College of Liberal Arts & Social Sciences Theses and Dissertations

Graduation Date

9-2014

Document Type

Thesis

Department/Program Conferring Degree

Sociology

Keywords

ethnography, power, graffiti, identity, symbolic

Abstract

This thesis utilizes both original ethnographic research as well as existing academic theory to provide an analysis of graffiti as it is historically practiced with Chicago working-class youth "gang" culture. This thesis demonstrates that graffiti written with this context is more complex than typically portrayed by mainstream media and academia, and as a practice serves to articulate and inscribe identities, provide a platform to gain and lose status, and is a way to make symbolic boundaries and demarcations "real". Furthermore, this Thesis demonstrates that through the use of the internet, these instances of graffiti can be projected and a new context created that in some ways allows the "street codes" related to the graffiti to be suspended and in some instances even subverted.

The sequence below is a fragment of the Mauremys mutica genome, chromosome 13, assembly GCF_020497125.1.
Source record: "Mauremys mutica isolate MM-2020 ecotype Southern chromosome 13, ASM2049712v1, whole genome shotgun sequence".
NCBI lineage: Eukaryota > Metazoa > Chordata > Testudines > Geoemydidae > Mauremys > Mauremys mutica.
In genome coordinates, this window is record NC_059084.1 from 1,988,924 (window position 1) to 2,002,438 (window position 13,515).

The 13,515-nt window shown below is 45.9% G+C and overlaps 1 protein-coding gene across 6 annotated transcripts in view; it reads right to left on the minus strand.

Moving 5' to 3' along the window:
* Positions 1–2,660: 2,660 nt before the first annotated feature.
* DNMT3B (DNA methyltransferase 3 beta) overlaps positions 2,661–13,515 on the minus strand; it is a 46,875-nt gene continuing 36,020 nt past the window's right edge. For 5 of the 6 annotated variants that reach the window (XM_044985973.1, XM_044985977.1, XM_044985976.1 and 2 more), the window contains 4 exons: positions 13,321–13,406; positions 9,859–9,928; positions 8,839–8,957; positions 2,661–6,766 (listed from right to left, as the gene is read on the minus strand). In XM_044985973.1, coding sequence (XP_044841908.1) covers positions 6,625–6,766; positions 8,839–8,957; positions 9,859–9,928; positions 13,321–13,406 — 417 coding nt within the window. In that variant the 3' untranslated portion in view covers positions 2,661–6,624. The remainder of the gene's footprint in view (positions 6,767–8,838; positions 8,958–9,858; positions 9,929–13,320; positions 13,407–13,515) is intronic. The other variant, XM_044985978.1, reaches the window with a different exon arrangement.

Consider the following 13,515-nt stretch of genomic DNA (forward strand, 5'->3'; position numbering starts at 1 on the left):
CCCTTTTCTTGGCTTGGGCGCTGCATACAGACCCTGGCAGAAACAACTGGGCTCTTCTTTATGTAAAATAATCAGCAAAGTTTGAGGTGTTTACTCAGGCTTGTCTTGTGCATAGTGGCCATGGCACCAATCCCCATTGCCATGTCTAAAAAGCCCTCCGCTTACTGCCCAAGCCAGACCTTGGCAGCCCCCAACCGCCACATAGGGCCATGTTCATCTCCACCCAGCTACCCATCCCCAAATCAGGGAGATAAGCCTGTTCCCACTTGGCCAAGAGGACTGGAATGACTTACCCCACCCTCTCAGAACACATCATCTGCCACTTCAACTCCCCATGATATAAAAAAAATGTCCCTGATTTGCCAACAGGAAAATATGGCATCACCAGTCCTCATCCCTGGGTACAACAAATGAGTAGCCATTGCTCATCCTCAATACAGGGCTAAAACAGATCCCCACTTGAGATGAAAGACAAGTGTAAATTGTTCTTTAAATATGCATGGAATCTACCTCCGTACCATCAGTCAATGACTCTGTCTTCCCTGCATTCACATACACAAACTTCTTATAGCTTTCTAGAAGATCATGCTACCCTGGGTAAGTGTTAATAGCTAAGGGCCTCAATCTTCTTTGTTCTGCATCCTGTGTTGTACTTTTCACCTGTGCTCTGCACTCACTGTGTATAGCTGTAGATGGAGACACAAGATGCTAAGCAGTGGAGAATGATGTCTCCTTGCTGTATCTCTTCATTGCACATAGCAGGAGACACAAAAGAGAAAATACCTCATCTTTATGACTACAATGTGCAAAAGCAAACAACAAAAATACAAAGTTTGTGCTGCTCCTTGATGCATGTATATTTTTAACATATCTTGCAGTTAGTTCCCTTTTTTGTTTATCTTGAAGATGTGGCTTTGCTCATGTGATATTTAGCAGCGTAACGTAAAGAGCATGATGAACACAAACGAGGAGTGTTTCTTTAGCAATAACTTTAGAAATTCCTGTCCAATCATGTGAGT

Available for download on Tuesday, October 02, 2018

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